MINISTER Jan O’Sullivan has described as “intolerable” the level of overcrowding at the emergency department of University Hospital Limerick and urged her colleague James Reilly to address the “crisis” as soon as possible.
Nurses working at the hospital, meanwhile, have called for an independent review of the reconfiguration of acute hospital services across the region, which has centralised the most serious cases at one site.
The intervention of the special delivery unit of the Department of Health in Dooradoyle - at the behest of Minister Reilly - has failed to provide a long-term solution to the chronic overcrowding there.
And 30 patients - again the highest number in the country - were on trolleys in the emergency department waiting to be admitted this Wednesday morning.
It follows an urgent appeal from Irish Nurses and Midwives Organisation following what they described as “utter chaos” at the emergency department last Friday, with 36 patients counted on trolleys that morning.
Our picture shows eight ambulances backed up in a bay designed for four to the rear of the emergency department last Friday afternoon. Sources familiar with the paramedic service described ambulance crews having to wait for two hours before they could get trolleys back out of A&E before going on another call.
“With crews waiting, emergency calls were building up and crews were going clear and being sent to the next call and then returning back to the queue and again waiting up to two hours. Crews were not getting meals or breaks,” claimed one source.
The INMO said that two years after its nurses had mounted a picket at the hospital gates to highlight its concerns over patient safety, conditions had not improved.
“The INMO has repeatedly engaged with local management over recent weeks and months and has raised very serious concerns in respect of patient safety and the impact that working in such a chaotic environment is having on nurses,” the union said in a statement.
“The situation in Limerick is further compounded by the fact that all acutely ill patients are now being treated in the one location, with a loss of acute beds in Ennis and Nenagh. This is putting an impossible strain on this hospital as it is without the appropriate personnel, including nurses and support staff, or the appropriate physical infrastructure to deal with the level of demand for care.”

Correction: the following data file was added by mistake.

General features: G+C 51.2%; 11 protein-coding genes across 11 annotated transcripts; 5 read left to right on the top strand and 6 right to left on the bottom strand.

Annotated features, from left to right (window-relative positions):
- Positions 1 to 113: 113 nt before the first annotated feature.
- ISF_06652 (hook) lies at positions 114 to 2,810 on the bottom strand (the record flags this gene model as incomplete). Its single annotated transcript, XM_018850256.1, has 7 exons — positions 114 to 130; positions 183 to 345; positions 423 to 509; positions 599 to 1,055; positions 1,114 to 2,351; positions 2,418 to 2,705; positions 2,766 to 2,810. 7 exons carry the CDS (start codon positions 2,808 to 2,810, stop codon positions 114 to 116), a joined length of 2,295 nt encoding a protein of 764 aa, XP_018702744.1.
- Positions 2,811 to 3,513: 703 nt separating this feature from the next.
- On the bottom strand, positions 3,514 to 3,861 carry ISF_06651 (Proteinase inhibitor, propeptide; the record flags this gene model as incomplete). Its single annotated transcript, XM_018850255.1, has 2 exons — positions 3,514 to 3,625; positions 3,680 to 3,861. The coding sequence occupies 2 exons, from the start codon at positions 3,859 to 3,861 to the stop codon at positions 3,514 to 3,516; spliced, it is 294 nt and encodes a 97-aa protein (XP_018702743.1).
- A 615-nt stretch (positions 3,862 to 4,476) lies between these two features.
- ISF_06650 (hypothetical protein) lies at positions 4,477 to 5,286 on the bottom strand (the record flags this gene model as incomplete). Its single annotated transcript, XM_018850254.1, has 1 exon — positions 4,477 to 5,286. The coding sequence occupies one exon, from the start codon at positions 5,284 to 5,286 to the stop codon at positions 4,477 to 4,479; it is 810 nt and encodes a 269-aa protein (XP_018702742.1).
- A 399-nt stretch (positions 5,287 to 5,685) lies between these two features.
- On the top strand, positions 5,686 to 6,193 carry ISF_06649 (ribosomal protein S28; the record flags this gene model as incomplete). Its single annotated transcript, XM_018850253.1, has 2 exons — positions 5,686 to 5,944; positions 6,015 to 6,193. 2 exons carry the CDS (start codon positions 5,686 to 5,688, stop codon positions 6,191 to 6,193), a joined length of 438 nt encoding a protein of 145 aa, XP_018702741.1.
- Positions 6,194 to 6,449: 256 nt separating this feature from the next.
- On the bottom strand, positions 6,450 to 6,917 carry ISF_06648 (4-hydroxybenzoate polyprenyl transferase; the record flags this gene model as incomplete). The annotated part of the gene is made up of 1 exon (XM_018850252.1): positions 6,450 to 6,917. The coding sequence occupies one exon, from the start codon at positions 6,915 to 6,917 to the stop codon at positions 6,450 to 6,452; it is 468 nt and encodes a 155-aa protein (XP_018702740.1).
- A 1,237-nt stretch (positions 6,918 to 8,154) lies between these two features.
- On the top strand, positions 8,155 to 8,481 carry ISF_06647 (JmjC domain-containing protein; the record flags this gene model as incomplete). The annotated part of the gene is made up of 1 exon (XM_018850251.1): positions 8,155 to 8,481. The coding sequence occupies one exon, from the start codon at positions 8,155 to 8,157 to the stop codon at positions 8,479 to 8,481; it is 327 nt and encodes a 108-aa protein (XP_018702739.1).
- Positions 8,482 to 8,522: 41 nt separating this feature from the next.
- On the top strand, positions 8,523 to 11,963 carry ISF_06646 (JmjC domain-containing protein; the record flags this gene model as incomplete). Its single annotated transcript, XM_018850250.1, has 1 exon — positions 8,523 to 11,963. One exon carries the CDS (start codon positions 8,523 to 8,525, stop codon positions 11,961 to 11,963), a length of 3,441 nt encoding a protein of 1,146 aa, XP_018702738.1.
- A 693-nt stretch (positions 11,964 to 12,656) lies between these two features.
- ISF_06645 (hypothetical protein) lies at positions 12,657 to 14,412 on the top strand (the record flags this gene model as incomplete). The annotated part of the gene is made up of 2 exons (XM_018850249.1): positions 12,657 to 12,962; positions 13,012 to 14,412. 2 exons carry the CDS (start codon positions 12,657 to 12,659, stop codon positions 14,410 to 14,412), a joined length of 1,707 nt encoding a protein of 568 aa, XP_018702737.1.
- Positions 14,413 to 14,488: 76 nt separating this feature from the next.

Mary Fogarty, the union’s industrial relations officer in Limerick, has now demanded an independent review of the reconfiguration of acute hospital services in the region and for the government “to prioritise the urgent, and immediate, recruitment of nurses”.
“The current situation is totally unacceptable, cannot be allowed to continue and must be addressed in the interests of patients, their safety and the overworked staff striving to provide safe care,” Ms Fogarty said.
And speaking this week, Minister O’Sullivan said she “absolutely” agreed that it was “an intolerable situation for staff and particularly for patients and their families”.
“It is one of these crises in the health service that has to be dealt with as quickly as possible,” she told Limerick’s Live 95FM.
A new emergency department at University Hospital Limerick - to replace an existing unit that senior HSE managers in the region admit is “no longer fit for purpose” - is not due to open its doors until 2016.
“I think the sooner we can get that staffed and up and running, the better,” Minister O’Sullivan commented.
On last Friday’s overcrowding in the emergency department, the HSE said it was mostly due to seasonal factors.
“Much of the increase can be attributed to flu and other seasonal illnesses common at this time of year,” a spokesman said.
“Hospital management and clinical directors are taking all immediate actions necessary to deal with the increase in demand for their services.”
The spokesman added that patients should continue to seek the advice of their GP before presenting at the emergency department.